East African (Nairobi)
5 June 2007
Posted to the web 5 June 2007
Kenya's tea production has risen dramatically since last year, but authorities warn that this might lead to reduced earnings, a situation exacerbated by a strong shilling.
The Tea Board of Kenya managing director, Sicily Kariuki, said that despite a global campaign to reduce tea production, more of the commodity is being offloaded into the markets.
Global tea consumption last year stood at 3.4 billion kg against a supply of 3.5 billion kg.
The Food and Agriculture Organisation estimates that in 2007, tea production would grow by 1.8 per cent while consumption is projected to increase by 1.3 per cent.
The Kenya Tea Development Agency (KTDA), which manages 54 factories on behalf of small-scale farmers, is putting up six new factories despite saying last year that it was putting off such developments until overproduction is stemmed.
The agency says the existing factories' capacity cannot cope with production, hence it needs to build more factories to stop wastage of green leaf.
During the first quarter of 2007, tea production in Kenya rose by 120 per cent to 108 million kg from 49 million kg during the same period last year.
The Tea Board attributes the growth to well distributed rainfall in tea growing areas across the country, particularly in the west of the Rift Valley, which last year was one of the areas worst hit by drought.
The increased production has seen a corresponding slump in export prices, with the unit price dropping by six per cent to $1.85 a kilo from $1.97 recorded between January and March last year. Mrs Kariuki said the high production coupled with low prices was likely to prevail throughout the year.
The shilling is still holding at below Ksh70 to the US dollar - with no signs of changing - leading to less export earnings. Fortunes for the sector, at one time Kenya's leading foreign exchange earner, declined last year when it swapped places with horticulture.
The produce earned Ksh47 billion ($671.4 million), compared with Ksh49 billion ($700 million) for horticulture and Ksh56 billion ($800 million) for tourism. Mrs Kariuki said that value adding and diversification of markets were the only options left for increasing earnings.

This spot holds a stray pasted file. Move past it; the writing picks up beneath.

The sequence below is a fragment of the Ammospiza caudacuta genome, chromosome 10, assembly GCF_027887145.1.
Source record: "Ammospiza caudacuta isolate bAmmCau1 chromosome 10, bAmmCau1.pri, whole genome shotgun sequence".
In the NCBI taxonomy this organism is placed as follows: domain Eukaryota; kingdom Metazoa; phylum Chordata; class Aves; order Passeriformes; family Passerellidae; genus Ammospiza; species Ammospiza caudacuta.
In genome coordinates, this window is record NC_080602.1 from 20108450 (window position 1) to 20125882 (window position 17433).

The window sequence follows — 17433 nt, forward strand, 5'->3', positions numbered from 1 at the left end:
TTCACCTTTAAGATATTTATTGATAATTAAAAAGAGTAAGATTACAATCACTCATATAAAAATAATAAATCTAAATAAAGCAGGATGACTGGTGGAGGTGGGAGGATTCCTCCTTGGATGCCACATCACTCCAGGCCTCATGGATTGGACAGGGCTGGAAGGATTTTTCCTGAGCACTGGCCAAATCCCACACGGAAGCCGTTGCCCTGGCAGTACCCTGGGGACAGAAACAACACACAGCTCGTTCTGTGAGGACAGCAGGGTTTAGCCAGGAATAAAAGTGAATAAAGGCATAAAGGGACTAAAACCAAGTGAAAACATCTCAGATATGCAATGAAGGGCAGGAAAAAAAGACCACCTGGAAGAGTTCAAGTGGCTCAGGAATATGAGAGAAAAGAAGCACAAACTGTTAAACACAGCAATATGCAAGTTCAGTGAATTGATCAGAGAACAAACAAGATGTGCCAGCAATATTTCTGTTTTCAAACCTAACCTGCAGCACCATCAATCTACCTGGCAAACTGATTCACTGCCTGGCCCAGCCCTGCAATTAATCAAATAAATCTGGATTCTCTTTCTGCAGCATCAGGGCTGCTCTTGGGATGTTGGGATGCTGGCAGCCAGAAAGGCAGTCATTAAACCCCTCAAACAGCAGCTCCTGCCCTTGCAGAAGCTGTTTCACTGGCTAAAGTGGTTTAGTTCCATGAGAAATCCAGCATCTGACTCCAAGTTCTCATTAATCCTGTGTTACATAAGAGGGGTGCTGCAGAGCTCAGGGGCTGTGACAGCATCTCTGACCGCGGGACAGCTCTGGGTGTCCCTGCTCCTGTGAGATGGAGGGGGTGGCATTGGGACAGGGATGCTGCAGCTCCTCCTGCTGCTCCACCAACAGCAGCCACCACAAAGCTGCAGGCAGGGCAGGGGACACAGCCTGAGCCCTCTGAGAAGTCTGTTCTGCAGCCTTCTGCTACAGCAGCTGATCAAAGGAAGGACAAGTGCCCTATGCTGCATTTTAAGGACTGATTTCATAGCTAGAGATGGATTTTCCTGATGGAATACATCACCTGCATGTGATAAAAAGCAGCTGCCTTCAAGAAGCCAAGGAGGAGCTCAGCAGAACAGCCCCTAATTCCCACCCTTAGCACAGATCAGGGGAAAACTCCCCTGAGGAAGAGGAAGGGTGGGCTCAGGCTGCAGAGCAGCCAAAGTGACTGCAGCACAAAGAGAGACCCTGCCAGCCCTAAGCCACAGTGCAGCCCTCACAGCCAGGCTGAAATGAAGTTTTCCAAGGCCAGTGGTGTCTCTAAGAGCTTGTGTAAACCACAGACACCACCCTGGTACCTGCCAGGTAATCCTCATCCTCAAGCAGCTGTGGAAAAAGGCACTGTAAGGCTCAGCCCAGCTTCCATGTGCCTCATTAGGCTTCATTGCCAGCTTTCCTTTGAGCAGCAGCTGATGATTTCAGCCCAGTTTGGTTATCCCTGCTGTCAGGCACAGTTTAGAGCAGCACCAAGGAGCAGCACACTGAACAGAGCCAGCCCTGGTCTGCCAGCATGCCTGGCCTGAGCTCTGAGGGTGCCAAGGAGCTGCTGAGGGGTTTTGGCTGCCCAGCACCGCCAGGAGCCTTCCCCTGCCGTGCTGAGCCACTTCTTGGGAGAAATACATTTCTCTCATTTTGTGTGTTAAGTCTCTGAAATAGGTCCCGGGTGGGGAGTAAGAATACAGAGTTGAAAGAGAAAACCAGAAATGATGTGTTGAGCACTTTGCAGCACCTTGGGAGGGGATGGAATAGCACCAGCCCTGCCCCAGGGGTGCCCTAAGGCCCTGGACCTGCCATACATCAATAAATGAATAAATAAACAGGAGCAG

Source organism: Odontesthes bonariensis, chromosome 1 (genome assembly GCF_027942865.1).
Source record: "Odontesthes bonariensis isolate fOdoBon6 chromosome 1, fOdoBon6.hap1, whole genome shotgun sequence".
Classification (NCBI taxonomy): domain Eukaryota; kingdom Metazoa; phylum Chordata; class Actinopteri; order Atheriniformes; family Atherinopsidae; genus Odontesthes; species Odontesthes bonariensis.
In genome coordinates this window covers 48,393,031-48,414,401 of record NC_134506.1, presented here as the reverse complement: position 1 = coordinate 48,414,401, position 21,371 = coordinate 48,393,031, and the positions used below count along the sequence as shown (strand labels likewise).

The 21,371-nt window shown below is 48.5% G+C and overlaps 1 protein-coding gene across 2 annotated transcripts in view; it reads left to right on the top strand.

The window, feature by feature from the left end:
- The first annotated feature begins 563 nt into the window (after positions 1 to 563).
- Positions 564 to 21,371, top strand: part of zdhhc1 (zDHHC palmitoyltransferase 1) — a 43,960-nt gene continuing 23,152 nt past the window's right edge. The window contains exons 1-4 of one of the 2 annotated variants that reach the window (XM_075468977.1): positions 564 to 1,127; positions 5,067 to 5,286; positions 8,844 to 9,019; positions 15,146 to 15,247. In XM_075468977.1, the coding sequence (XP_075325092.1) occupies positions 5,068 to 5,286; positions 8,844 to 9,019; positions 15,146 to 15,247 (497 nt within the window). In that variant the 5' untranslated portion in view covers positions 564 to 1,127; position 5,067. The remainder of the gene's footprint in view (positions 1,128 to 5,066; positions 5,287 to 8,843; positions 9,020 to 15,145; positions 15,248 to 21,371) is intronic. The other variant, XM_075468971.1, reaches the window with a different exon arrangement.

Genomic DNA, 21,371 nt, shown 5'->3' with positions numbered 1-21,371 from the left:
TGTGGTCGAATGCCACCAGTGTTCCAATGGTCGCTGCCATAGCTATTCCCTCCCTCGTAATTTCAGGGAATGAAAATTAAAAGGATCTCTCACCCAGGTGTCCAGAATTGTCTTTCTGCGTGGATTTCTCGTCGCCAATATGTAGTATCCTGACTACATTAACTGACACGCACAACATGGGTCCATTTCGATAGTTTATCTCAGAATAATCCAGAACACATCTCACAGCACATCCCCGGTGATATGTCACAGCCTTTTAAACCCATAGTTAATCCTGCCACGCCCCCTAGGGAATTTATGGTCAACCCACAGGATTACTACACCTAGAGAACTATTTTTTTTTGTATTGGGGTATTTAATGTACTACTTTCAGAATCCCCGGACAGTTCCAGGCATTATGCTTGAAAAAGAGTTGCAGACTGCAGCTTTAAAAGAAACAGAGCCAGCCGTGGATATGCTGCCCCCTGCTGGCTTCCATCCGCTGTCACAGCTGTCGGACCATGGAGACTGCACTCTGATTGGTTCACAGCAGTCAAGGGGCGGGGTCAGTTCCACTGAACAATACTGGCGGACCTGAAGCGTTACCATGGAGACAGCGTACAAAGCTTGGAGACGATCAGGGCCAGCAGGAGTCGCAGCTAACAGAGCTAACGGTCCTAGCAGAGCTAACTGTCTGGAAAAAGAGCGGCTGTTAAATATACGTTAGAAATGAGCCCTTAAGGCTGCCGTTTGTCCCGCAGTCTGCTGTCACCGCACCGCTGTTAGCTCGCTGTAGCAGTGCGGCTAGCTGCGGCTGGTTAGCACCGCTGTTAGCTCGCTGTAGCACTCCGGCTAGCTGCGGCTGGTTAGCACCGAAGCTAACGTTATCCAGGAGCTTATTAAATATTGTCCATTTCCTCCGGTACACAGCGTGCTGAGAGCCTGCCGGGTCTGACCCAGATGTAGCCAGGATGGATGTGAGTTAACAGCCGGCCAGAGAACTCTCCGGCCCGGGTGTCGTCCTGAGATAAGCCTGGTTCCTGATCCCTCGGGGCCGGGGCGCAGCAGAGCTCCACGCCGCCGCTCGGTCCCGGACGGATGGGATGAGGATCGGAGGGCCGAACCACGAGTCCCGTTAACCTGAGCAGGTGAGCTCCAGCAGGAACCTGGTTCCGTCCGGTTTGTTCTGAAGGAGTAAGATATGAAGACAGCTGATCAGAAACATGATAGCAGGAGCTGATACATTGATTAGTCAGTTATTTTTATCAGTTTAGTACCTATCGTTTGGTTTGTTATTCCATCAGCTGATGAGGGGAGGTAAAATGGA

She added that Kenya, the second largest supplier of tea, must urgently brand its commodity as opposed to the current system of selling in bulk, since with the latter arrangement it loses its identity despite being popular.
Mrs Kariuki said, "Kenya's tea is the most sought after because of its high quality, which is used to blend teas from other parts of the world, "but once it is bought in bulk at the Mombasa auction, it quickly loses its identity."
Locally, the board is pushing for increased consumption to reduce over-reliance on exports.
Data from the board shows that only five per cent of Kenya's more than 310 million kg is consumed locally, unlike in India where the sub continent drinks more tea than it produces.
Last month, the board kicked off a Ksh15 million campaign dubbed "Any Time is Tea Time" aimed at repositioning tea as the beverage of choice among Kenyans. The campaign will run up to December.
"Oversupply may lead to declining global tea prices and this has prompted producer countries to aggressively engage in tea promotion activities to increase and sustain domestic consumption," said Mrs Kariuki.
The board is hoping that at the end of the campaign, the commodity, which is facing severe competition from soft drinks and bottled water - especially among the younger generation - will have raised per capita consumption from the current 0.48 kg per person to at least one kg per to significantly raise domestic consumption.
To compliment the efforts, tea is being marketed as a healthy drink, with its life improvement properties taking centre-stage in promotional campaigns.
Across the oceans, the budding Dubai Tea Auction is creating jitters in the international tea markets with its exporting of blended teas. Although Dubai does not grow tea, it is emerging as a major re-exporter, targeting the very markets growers have been competing for.
In reaction to Dubai's entry, Kenya's tea firms are investing millions of dollars in branding and blending to remain competitive.
The KTDA has invested Ksh15 million ($214,285) in the acquisition of an ultramodern blending machine through its subsidiary Chai Warehousing Ltd, based in Mombasa, to meet the rising demand for blended teas.